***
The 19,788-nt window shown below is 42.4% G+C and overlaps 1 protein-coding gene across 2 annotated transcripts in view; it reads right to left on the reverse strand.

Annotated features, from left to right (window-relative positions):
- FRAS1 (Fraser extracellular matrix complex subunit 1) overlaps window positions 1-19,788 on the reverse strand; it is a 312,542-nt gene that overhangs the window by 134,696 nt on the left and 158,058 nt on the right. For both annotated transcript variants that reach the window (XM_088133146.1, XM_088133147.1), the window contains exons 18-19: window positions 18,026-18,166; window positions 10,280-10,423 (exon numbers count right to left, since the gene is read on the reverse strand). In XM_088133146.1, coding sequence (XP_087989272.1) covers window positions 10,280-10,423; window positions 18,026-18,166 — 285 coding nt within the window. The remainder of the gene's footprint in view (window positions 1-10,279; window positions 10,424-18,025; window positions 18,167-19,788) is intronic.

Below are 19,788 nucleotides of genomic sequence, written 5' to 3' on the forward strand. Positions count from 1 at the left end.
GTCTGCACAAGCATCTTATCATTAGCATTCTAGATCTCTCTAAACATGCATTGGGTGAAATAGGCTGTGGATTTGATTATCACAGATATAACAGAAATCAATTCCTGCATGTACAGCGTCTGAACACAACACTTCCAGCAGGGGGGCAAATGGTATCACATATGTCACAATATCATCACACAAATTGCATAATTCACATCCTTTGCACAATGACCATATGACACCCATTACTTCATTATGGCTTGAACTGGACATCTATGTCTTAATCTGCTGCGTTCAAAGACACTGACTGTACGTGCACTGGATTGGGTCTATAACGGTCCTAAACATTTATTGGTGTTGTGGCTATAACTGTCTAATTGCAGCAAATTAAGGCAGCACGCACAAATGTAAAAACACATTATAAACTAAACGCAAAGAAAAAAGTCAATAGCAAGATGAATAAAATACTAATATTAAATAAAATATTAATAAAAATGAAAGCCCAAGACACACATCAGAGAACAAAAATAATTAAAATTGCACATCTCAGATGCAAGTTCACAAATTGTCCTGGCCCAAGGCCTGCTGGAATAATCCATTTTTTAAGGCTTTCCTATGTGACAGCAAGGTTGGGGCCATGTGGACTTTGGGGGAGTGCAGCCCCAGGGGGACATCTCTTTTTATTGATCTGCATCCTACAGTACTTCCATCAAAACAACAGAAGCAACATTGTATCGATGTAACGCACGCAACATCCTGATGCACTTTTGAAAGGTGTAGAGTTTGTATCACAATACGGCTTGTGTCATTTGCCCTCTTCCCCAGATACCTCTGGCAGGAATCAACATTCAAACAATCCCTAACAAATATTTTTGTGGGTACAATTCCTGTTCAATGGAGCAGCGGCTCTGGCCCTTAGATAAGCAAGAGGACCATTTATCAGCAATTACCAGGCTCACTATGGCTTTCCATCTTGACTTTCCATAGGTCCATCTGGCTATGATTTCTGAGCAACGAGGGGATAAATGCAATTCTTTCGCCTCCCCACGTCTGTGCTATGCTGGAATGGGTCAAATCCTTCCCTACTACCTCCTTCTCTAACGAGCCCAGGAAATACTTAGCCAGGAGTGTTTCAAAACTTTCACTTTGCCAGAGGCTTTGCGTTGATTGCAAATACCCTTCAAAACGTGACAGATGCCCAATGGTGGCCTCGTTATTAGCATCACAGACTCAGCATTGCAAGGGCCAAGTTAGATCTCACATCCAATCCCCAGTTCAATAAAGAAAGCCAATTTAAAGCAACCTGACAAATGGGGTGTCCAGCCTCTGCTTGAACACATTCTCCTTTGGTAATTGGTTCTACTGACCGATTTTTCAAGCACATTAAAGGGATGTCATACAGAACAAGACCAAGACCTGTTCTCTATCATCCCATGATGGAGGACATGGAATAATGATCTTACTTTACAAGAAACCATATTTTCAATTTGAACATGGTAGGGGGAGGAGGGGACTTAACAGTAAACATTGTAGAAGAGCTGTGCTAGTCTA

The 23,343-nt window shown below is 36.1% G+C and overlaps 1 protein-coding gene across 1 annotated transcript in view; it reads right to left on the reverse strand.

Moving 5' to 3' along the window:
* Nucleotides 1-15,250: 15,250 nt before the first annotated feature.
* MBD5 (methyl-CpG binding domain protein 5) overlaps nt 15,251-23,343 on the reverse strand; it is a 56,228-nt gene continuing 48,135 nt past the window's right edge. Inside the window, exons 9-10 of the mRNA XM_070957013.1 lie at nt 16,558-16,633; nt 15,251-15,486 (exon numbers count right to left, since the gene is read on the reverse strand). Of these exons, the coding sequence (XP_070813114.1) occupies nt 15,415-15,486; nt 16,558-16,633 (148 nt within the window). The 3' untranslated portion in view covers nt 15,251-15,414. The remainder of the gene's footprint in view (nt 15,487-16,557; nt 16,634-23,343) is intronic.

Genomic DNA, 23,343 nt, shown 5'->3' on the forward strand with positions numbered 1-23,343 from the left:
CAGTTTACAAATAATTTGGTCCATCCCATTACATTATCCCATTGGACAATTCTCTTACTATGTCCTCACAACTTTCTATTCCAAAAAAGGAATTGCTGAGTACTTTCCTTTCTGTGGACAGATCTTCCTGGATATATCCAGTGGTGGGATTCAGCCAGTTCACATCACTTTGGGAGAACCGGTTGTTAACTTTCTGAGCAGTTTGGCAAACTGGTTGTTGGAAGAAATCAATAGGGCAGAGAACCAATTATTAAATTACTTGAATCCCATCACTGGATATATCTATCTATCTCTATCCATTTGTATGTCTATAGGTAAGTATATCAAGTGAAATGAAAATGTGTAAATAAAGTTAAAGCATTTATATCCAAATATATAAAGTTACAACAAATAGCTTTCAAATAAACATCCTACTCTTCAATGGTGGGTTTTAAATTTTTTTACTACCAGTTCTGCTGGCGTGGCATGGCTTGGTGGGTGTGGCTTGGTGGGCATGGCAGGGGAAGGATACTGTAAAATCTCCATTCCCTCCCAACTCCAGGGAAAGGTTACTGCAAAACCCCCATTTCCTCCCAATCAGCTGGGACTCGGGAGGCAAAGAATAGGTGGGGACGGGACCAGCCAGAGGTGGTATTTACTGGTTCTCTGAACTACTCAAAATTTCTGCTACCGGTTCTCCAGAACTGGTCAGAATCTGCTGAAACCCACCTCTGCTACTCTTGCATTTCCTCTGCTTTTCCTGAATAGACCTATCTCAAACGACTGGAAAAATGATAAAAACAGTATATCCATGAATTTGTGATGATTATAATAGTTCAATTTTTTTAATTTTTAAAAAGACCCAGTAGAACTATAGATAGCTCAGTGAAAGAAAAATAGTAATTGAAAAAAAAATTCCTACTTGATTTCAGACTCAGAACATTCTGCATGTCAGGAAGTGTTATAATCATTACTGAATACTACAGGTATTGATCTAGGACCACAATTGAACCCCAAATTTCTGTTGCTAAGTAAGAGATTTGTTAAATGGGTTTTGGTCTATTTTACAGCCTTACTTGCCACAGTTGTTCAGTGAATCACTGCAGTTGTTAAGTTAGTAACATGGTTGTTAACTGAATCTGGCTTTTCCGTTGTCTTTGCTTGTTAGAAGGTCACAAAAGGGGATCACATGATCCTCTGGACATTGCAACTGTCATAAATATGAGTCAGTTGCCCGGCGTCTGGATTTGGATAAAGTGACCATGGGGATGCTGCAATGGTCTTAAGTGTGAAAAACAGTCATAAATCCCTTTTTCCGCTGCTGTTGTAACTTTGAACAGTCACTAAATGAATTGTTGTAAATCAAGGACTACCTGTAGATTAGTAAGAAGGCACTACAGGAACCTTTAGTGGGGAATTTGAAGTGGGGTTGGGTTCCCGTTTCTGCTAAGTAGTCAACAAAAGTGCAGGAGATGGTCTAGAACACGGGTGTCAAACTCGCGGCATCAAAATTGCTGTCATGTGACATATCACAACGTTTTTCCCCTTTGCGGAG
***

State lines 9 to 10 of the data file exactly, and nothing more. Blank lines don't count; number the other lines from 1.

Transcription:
* MBD5 (methyl-CpG binding domain protein 5) overlaps nt 15,251-23,343 on the reverse strand; it is a 56,228-nt gene continuing 48,135 nt past the window's right edge. Inside the window, exons 9-10 of the mRNA XM_070957013.1 lie at nt 16,558-16,633; nt 15,251-15,486 (exon numbers count right to left, since the gene is read on the reverse strand). Of these exons, the coding sequence (XP_070813114.1) occupies nt 15,415-15,486; nt 16,558-16,633 (148 nt within the window). The 3' untranslated portion in view covers nt 15,251-15,414. The remainder of the gene's footprint in view (nt 15,487-16,557; nt 16,634-23,343) is intronic.

Genomic DNA, 23,343 nt, shown 5'->3' on the forward strand with positions numbered 1-23,343 from the left: